The provision of tertiary/higher education for long-term refugees
The provision of tertiary/higher education for long-term refugees such that supports the production of the higher-order capacity necessary for promoting peace, security and development in the Global South is emerging as a crucial form of development assistance.
While the above-mentioned benefits of higher education for refugees in countries of origin and host countries are well-documented, solutions for effective delivery that can reach significant numbers of refugees are few. To date, international scholarships to travel to institutions in the Global North, of which Canada is a significant contributor, remain the predominant scheme to address the need for tertiary education for only a negligible few (about one percent). Despite the technological advancements made in education service delivery internationally, poor countries of asylum such as Kenya, that host a
significant number of long-term refugees, currently lack sufficient capacity to provide on-line and on-site degree programs that allow the realization of education as a right for this excluded group. As a country that has embraced and promoted technological advancement in education, Canada and its educational institutions are in an excellent position to lead a cutting edge initiative that will offer higher education opportunities to refugees despite contexts of conflict, violence and exile.
Focusing mainly on Dadaab Kenya (DC-K), where a group of three camps comprise one of the largest refugee clusters in the world, hosting 300,000 refugees from Somalia, Sudan and Ethiopia, in addition to forced migrants from other areas in Kenya, the goal of this Cluster is to study access to and impacts of education for long-term refugees through on-line/on-site courses and degree programs. Through the mobilization of a North-South multi-stakeholder network and based on the outcome of research that probes the consequences of protracted refugee situations, specifically in the Dadaab camps and in relation to limited educational opportunities currently offered, we aim to achieve the following objectives: (1) to analyze the needs, openings and obstacles to delivering portable skills to refugees who are not 'at home' and determine the best way of providing tertiary education for refugees based on the contextual needs of refugee youth; (2) to explore models that support participation of refugee populations in tertiary education.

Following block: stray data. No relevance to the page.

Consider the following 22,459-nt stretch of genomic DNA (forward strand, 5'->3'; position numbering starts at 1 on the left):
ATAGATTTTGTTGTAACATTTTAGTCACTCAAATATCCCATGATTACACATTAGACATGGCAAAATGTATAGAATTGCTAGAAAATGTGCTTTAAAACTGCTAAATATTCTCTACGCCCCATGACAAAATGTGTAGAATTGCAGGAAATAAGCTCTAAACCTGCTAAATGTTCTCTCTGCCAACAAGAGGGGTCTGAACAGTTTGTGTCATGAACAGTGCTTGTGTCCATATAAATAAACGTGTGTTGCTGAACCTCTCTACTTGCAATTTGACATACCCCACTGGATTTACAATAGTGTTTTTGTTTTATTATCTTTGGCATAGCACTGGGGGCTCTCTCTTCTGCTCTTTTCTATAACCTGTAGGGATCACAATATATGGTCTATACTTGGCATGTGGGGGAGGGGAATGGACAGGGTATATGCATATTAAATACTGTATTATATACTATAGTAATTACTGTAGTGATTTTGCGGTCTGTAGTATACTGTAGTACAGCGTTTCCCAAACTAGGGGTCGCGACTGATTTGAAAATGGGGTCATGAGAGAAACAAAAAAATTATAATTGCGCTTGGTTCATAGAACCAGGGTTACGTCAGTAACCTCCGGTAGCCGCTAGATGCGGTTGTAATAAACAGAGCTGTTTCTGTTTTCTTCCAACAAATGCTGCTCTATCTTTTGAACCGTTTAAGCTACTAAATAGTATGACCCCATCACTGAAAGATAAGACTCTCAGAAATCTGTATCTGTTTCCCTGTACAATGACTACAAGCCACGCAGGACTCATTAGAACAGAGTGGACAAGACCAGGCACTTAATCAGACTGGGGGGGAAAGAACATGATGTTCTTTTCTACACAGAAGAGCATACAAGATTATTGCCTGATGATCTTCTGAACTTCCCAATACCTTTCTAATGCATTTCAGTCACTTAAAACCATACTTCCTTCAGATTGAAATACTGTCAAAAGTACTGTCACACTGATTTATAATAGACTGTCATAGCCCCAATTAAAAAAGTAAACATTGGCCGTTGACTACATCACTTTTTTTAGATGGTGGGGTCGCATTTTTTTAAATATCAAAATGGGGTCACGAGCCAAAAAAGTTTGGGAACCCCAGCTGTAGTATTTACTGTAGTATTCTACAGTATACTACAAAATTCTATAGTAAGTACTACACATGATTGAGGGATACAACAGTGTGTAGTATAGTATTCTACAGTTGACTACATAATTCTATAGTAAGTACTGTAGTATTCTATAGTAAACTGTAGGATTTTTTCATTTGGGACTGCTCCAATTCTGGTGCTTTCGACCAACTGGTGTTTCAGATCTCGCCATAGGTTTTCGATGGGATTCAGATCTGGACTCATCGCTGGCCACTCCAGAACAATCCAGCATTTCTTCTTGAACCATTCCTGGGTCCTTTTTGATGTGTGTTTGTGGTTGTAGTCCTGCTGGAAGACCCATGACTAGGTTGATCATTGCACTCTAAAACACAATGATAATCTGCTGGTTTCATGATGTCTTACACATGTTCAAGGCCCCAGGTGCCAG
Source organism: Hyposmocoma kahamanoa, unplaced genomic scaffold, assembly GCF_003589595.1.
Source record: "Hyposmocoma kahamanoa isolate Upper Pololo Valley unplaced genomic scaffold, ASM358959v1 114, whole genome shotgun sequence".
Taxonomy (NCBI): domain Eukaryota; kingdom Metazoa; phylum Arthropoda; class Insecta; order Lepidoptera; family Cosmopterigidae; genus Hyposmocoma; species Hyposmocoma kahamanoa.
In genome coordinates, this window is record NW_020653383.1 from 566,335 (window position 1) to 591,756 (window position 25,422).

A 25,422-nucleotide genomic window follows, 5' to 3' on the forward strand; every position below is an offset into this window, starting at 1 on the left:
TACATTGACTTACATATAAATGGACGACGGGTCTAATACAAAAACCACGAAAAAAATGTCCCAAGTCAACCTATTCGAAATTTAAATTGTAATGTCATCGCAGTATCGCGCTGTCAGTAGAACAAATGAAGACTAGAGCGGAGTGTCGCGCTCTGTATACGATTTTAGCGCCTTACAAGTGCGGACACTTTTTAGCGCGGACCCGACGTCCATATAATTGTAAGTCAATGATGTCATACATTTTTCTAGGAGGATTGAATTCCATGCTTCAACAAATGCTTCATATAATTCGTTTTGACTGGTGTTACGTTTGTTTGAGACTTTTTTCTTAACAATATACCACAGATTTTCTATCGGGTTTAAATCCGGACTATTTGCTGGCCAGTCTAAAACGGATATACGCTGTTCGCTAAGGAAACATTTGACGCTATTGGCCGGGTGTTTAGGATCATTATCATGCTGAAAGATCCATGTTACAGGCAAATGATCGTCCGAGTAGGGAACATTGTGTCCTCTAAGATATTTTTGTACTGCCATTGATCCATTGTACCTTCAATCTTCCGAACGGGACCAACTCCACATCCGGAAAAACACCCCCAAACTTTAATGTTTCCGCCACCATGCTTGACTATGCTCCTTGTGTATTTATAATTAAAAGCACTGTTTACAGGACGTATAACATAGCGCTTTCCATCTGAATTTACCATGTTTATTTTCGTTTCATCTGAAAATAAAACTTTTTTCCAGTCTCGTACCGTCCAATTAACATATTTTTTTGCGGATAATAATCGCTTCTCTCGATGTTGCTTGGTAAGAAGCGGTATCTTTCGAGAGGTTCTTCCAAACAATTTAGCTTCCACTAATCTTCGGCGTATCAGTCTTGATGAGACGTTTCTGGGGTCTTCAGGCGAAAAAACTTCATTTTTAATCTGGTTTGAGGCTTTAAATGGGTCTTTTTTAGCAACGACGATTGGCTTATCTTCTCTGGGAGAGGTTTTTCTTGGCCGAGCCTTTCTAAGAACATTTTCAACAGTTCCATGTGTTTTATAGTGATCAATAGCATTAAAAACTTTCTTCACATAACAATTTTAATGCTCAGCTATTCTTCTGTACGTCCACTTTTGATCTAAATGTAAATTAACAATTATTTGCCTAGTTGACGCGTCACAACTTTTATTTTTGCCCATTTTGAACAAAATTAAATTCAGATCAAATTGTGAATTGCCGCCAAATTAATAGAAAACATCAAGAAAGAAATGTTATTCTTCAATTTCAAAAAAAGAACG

Helping refugee youth to re-build and/or start their lives away from the dangers of being drawn into militia organizations, prostitution, early or forced marriage, trafficking or other risky ventures, requires that these youth are prepared for the labour market through training and education. While there is a fairly widespread availability of basic elementary schooling in the three Dadaab refugee camps, in north-eastern Kenya, higher order training and education that leads towards qualifications that move youth beyond the camps and meet local industry and employer requirements is almost non-existent. Inspired by the desire of refugee youth to receive general and specialized skills in areas such as business, health, education and liberal arts, YU and local partners have discussed the opportunity to launch a project that combines the provision of a bridging program and tertiary education service to refugee youth in the Dadaab camps and Kenyan youth in the surrounding region. Innovative solutions that widen and strengthen access to higher education for these vulnerable groups are not readily available in Dadaab.
As of 2009, the teacher/student ratio in the camps was 1:68, with over 90% of these teachers being untrained. Within the three camps, there are 18 primary schools that cater to 37,125 learners (39% girls), and 3 official secondary schools with 2,705 learners (26% girls) (UNHCR 2009d). “Growing” better teachers in the secondary programs is the first step towards developing stronger, more robust secondary education and students and increasing retention. To this end, we will explore the possibility of providing "creditable" bridging courses for refugee teachers in the camps that could either be applied to their future university degree programs or to teaching certification in the camps. By offering tertiary opportunities to bright students, we not only provide them and others with a path towards university qualifications, scholarships and training opportunities, but also towards achieving the broader range of subject knowledge which can better qualify them to teach in the camps. Better teachers will raise the overall standards of high school education for the students and in turn, these students will inspire and mentor others.
While the number of refugee youth in the camp steadily increases, the level of funding and resources remains relatively static. Thus, exploring the creation and delivery of on-line courses, tuition and supervision, such that they meet international standards and are designed as “portable” methods of study within the unique environment and circumstances of refugee camps will be the focus of the feasibility study that will lead to a 5-6 year Pilot Project.
In 2011, Prof. Giles received major grants from the MasterCard Foundation as well as Canada's Social Science and Humanities Research Council (SSHRC) to do a needs assessment in the camp and to begin the work of developing online degree programs in partnership with Kenyatta University, Moi University, York University, University of British Columbia and NGO partners Windle Trust Kenya and World University Service of Canada (WUSC).
For more information about this Cluster, please visit the following websites: